On January 13, we take the time to honor one of the people that has been inducted into the “Gullah/Geechee Hall of Fame.” The Beach Lady MaVynee Betsch received the “Gullah/Geechee Anointed Spirit Award” posthumously due to the fact that these awards starting being issued after she made her transition into the realm of sacred ancestors in 2005.
She always let everyone know, “When I die, I’m coming back as a butterfly!” The day that Nana the sand dune that she fought for tirelessly to insure that she would not be destroyed by destructionment and that she would stand as a sacred space of land that had healed her great great grandfather, Abraham Lincoln Lewis, Founder of American Beach and the Afro-American Life Insurance Company which was the first insurance company in Florida, became a national historic site, the butterflies flew around in abundance. The butterflies had communed with The Beach Lady and Nana had also healed and nurtured her. Due to her close relationship with the sea and sands of American Beach, she used the approximately $1 million that she amassed as an opera diva in Europe to be an activist for environmental and cultural causes. She was an inaugural and active member of the Gullah/Geechee Sea Island Coalition.
The Beach Lady insured that the world would know about her families rich legacy in Florida and the accomplishments of her great great grandfather and his partners that were visionaries that founded a Black beach resort not only during segregation, but had it flourishing during the Great Depression. When MaVynee Betsch entered the world on January 13, 1935, she no doubt entered the world dancing and singing. As she spent time with her great great grandfather in the sands of Nana which would come to be the center of the beach resort founded in there that same year of MaVynee’s birth, she got the words that she would continue to sing and teach concerning the pride that we should take as people of African descent and the contributions that we had made to the world. She also could dramatize the pain and anguish that our ancestors suffered as their bodies were thrown overboard during the Middle Passage to drown leaving the bodies to show up along the shorelines of Amelia Island where American Beach sits.
The Beach Lady MaVynee Betsch shared history and environmental facts with everyone that showed up at American Beach and saw her RV or met her as she laid out on the briar filled grass and sand in her lawn chair. She wanted this history to continue to be told long after she had gained her wings and would no longer be able to tell it like she could walking with her 6 foot long lock that she had grown to get selected for the Guinness World Book of Records cradled in her arm. She cradled her hair the same way she cradled every person that arrived at American Beach seeking to know more about what had taken place in this space that was a crucial part of Black history since it represented the story of the successful partnerships of Black people as well as the support that we had given one another. To insure that the story would continue to be told through the numerous articles, photographs, and historical pieces that she had collected regarding American Beach, she started to lobby everyone she knew to help get the American Beach Museum built. The beginning was founding the “Abraham L. Lewis Historical Society” and after that came the effort to get the land and to raise the money for the building.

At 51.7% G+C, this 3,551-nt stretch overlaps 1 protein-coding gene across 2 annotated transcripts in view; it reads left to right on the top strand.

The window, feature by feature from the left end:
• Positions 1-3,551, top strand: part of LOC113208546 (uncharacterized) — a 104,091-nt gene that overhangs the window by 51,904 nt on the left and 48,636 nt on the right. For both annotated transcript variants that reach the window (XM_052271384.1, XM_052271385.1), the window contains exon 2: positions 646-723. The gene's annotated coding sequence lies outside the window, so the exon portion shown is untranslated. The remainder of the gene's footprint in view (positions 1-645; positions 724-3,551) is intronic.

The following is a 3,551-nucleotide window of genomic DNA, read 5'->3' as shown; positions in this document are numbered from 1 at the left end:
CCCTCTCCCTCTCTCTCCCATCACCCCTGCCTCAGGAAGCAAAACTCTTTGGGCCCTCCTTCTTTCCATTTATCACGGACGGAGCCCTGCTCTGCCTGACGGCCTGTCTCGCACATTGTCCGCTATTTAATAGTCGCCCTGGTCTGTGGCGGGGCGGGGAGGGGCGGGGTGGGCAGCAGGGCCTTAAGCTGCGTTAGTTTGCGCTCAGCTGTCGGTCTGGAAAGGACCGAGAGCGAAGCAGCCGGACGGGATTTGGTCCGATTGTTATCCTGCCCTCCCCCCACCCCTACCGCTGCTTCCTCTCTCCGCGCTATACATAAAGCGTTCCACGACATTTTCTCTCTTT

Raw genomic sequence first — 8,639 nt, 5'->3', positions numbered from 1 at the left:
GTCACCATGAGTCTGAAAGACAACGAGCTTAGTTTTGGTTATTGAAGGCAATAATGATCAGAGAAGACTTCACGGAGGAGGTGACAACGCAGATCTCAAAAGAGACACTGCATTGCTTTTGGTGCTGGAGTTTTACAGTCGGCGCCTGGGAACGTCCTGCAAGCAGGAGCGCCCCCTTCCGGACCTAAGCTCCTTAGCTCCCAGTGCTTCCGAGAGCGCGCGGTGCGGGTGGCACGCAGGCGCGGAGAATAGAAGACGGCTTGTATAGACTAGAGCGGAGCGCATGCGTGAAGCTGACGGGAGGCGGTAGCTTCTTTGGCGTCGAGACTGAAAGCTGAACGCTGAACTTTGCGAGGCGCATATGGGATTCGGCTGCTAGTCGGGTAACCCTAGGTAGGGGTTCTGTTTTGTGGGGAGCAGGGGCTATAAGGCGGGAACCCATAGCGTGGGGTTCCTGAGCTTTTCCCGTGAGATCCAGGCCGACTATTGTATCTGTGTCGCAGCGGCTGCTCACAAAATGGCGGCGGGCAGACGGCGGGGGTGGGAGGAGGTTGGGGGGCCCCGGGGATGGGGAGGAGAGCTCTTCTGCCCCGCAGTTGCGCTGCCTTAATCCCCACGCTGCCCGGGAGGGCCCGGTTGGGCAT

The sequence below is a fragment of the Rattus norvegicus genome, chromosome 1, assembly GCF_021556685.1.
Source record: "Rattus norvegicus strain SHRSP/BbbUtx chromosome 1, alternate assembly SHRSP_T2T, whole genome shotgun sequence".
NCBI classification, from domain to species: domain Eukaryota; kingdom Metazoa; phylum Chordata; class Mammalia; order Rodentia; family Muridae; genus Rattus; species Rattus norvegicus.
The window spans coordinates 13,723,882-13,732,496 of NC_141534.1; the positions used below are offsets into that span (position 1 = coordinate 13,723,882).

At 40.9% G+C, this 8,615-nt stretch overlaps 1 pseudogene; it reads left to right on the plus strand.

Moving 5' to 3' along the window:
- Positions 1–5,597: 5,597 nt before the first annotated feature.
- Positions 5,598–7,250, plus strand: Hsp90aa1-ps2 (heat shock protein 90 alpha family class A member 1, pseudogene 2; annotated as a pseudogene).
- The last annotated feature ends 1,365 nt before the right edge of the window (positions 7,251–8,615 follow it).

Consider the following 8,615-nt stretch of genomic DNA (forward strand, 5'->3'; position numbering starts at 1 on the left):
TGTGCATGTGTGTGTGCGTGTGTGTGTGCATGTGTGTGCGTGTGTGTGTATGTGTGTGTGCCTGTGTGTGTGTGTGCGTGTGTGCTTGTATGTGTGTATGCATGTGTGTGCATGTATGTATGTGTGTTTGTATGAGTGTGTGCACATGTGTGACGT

The day that the American Beach Museum opened, it rained as if a libation was being poured by The Beach Lady herself to insure that the right spiritual energy would usher everyone in that evening. As the evening began, the rain stopped and the cars poured in. As I emerged from my vehicle, I was greeted by an orange butterfly. In my spirit, I said, “Good evening, Beach Lady. This is your day!” When I walked the corridor of this new space that further tells ourstory of the Gullah/Geechee Nation, I could feel The Beach Lady walking me through each section and I could hear her voice in my head from all the years that she told me the story of American Beach and would show me what new historical materials she had each time we got together. Suddenly, her voice got louder and I had to look around. There was a kiosk now playing an interview with her on screen. I heard this as I approached her 6 foot long lock with the light shining on it and I could just about see her hands holding it up as she would when folks wanted a picture that would show its length. I turned around and said to Representative Glenda Simmons-Jenkins, “She’s here.” We nodded and a tear fell from my eyes. I turned the corner and saw her chair. I said, “There you are!” I nodded and paused to feel her energy that flowed in this space and then kept moving on as best I could. I did not want to leave the space because she and I never left one another this quickly. We had danced together and sang together and it seemed that this is what we should be doing again. Yet, I could feel her saying, “Come back, baby.” My spirit answered, “I will when we can just commune again.”
I left the building and looked up and said out loud, “Job well done, Beach Lady! Job well done!”
When I arrived at my home in South Carolina and went to tell my family how The Beach Lady is finally just resting in her chair down at American Beach and that she doesn’t have to fight for any causes any more, she can finally rest, I was greeted by an orange butterfly that did a swirl around me and then landed right before me! All I could do was smile and recall the blessings I had on this life journey by having one of the Wisdom Circle Council of Elders of the Gullah/Geechee Nation that truly traveled and worked with me side-by-side still doing this from the realm of the sacred ancestors. Keep dancing Beach Lady! Keep dancing! Every January 13 we dance and sing for you while you fly! Gwine on MaVynee Betsch! Gwine on!